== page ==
FCC Provides Application Details for TV Stations Participating in Reverse Incentive Auction
In previous advisories dated Aug. 6, 2015 and Aug. 13, 2015, we provided an overview of the FCC’s incentive auction due to begin next year. The FCC has now released a lengthy Public Notice describing the application procedures for both the reverse auction (in which the FCC will be buying back TV channels to clear spectrum) and the forward auction (in which mobile broadband providers will be bidding on that spectrum). This advisory concerns application procedures for the reverse auction.
Most importantly, we now know the FCC will accept applications for the reverse auction beginning Dec. 1, 2015 at noon Eastern time, until Dec. 18, 2015 at 6 pm Eastern time. Broadcasters (full power and Class A TV stations) interested in participating are encouraged to apply early to avoid technical issues that could be caused by a crush of last minute applications. There will be no filing fee for this application.
In the application, which will be designated FCC Form 177, broadcasters will have to choose which options they might potentially select during the auction, i.e. going off air (which includes entering into a channel sharing agreement or “CSA”), moving to a low VHF channel or moving to a high VHF channel. Since this application does not bind stations to a particular choice, but includes the range of selections from which the station may ultimately choose, broadcasters should consider selecting all possible choices in Form 177. The process for explaining how options are chosen and changed is explained blow and in the earlier Aug. 13, 2015 advisory.
Form 177 will also require stations to provide ownership information for each station and to choose up to three persons who will be qualified to place and accept bids (the “bidder”) for that station. Since all bids will be made by the FCC in the reverse auction, the authorized “bidder” for each station will only be required to accept the current FCC bid (for the station’s chosen option) and remain in the auction, or reject the FCC bids for all options, in which case the station will exit the auction. The FCC has publicly announced the expected opening bids for each station, although all subsequent bidding (including which stations are participating in the auction) will be kept confidential. When the reverse and forward auctions are completed, the FCC will issue a public notice providing the results of both auctions. Winning bids for stations participating in the reverse auction are expected to be considerably lower—perhaps even 10% or less of the opening bid—than the enticing opening bids announced by the FCC, which are designed to encourage station participation in the auction.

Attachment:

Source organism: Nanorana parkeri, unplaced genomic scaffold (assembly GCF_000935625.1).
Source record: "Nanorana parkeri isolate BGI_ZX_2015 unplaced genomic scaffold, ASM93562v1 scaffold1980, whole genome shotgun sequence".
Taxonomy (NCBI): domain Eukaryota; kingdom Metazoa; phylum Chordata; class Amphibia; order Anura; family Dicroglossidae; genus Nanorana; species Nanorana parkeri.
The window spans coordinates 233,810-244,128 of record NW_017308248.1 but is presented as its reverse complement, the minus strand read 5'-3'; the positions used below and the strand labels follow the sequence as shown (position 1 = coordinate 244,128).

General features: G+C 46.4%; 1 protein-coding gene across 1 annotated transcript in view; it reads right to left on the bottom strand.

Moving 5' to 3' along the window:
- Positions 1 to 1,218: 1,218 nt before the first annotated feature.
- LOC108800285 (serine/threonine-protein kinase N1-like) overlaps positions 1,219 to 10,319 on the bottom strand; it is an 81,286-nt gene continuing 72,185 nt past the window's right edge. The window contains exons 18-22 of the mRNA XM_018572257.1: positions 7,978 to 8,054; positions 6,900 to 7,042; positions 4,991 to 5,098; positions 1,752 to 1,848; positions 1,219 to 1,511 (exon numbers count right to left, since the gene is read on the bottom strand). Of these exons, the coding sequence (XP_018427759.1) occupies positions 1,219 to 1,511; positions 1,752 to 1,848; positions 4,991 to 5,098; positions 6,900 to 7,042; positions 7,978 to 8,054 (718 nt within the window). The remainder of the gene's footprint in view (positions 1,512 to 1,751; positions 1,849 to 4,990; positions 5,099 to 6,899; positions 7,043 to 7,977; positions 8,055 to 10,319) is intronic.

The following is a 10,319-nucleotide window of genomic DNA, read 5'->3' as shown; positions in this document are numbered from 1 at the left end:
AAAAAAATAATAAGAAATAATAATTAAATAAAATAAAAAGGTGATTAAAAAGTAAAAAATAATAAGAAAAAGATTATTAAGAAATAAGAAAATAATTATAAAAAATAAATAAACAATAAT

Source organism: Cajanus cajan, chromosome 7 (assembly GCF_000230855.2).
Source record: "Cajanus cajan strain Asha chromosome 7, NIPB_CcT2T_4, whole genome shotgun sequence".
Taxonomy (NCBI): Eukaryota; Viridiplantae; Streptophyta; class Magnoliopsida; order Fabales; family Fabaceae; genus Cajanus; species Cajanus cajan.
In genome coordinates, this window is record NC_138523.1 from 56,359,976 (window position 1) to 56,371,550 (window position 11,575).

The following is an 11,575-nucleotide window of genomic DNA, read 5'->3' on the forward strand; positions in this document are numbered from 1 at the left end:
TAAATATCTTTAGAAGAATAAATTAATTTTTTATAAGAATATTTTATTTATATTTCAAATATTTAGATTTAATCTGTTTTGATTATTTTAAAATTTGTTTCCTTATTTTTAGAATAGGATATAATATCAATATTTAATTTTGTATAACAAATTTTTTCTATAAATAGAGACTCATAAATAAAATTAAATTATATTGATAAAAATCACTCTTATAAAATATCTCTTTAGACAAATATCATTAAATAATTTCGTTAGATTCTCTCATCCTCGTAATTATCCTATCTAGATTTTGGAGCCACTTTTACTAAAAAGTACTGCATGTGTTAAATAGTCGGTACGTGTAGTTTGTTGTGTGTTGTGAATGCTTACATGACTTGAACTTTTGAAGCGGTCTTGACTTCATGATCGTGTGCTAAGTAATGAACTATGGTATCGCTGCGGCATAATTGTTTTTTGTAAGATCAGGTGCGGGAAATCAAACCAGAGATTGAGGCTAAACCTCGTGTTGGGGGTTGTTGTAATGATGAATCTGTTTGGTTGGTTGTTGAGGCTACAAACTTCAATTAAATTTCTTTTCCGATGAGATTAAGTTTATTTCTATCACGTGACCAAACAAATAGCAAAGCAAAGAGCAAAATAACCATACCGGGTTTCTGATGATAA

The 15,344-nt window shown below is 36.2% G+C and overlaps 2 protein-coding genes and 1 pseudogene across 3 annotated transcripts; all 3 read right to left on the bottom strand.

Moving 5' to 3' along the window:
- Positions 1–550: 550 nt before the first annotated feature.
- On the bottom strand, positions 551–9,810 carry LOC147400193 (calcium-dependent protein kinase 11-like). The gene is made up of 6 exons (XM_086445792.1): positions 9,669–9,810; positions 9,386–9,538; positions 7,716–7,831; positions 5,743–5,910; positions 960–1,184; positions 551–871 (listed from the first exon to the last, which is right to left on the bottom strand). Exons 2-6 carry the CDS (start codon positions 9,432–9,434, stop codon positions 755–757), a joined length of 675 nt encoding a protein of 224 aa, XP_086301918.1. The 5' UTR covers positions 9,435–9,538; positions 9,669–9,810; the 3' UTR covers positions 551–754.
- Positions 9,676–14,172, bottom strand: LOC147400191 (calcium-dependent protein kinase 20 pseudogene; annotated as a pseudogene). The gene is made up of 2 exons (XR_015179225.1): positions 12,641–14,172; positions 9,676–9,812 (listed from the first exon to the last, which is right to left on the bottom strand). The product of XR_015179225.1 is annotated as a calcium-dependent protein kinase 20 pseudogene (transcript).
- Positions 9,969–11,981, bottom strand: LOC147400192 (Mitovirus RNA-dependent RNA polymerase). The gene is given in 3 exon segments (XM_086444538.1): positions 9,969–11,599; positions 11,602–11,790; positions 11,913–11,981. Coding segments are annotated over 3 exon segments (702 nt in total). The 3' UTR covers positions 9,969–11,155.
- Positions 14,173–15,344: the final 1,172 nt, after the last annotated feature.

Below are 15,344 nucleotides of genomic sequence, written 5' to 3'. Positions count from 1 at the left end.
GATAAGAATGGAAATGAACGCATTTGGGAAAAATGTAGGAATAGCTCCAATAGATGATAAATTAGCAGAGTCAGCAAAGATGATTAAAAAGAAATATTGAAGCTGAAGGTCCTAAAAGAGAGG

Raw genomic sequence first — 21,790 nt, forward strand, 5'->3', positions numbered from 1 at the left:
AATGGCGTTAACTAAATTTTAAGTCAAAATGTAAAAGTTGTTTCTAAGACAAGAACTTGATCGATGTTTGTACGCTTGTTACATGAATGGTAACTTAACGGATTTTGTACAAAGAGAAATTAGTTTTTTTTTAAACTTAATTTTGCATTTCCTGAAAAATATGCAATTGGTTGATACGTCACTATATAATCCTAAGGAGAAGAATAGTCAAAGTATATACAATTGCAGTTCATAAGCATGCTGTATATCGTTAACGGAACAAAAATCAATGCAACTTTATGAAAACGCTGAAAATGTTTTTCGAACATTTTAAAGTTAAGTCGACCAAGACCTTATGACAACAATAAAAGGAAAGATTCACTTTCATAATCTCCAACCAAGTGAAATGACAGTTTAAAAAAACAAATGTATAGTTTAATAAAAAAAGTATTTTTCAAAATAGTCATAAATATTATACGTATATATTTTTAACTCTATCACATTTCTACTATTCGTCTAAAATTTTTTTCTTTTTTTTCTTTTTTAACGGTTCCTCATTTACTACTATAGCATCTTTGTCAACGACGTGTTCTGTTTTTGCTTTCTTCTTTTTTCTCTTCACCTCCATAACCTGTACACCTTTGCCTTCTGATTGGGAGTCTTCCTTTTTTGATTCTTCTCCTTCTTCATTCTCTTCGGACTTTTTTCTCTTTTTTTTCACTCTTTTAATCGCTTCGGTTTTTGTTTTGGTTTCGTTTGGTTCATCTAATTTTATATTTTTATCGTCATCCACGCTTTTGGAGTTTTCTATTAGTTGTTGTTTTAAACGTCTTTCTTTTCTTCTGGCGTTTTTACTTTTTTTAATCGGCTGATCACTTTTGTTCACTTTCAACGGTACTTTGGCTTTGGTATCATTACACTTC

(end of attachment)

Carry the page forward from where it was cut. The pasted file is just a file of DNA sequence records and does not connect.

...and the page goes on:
Stations that have been “red-lighted” for nonpayment of FCC regulatory fees (and otherwise prohibited from filing FCC applications) may still file Form 177 and participate in the auction, conditioned upon acknowledgement of the debt owed and an agreement to pay any such debts out of the auction proceeds. Similarly, any station subject to a non-final revocation order or with an expired or cancelled license may also participate in the auction, so long as such action has not become final and unappealable by Dec. 18, 2015 (the Form 177 filing deadline).
Stations that have entered into CSAs prior to the Form 177 filing deadline must submit unredacted copies of those CSAs to the FCC and can then discuss FCC bids with their CSA partners during the auction. All other stations can indicate in Form 177 whether or not they intend to enter into a post-auction CSA, but cannot discuss bids during the auction with any station that is not under common ownership.
By March 29, 2016 at 6 pm Eastern time, all TV stations that have agreed to participate in the auction and have successfully completed Form 177 must choose which option (off-air/low VHF/high VHF) they will select for the first round of bidding. Once a station chooses to do anything other than go off air (which includes channel sharing), it cannot go back to choosing off air as an option in a subsequent round. See Aug. 13, 2015 advisory for details.
The actual auction will not begin until at least a month after the March 29 commitment deadline. Three to four weeks after the commitment deadline, the FCC will determine an “initial clearing target” based on the selections made. It is possible that some stations will be told at that time that they are no longer needed and cannot participate in the auction. Then there will be a mock auction before the actual auction begins.
During the auction, the FCC may offer bids to different stations on different dates since bids will depend on the need for a particular channel, which will in turn depend on what other stations in the market choose to do. All bidding will be confidential between the FCC and the station. The FCC is free to advise stations at any point that their channel is no longer needed, in which case the bid for that channel will be zero. Stations may also have their bids “frozen” in one round, only to receive a lower bid from the FCC in a subsequent round. Stations that drop out of the auction or that do not participate in the auction may be “repacked”on a different channel within their current band (UHF or VHF).
Please contact David Silverman if you have any additional questions.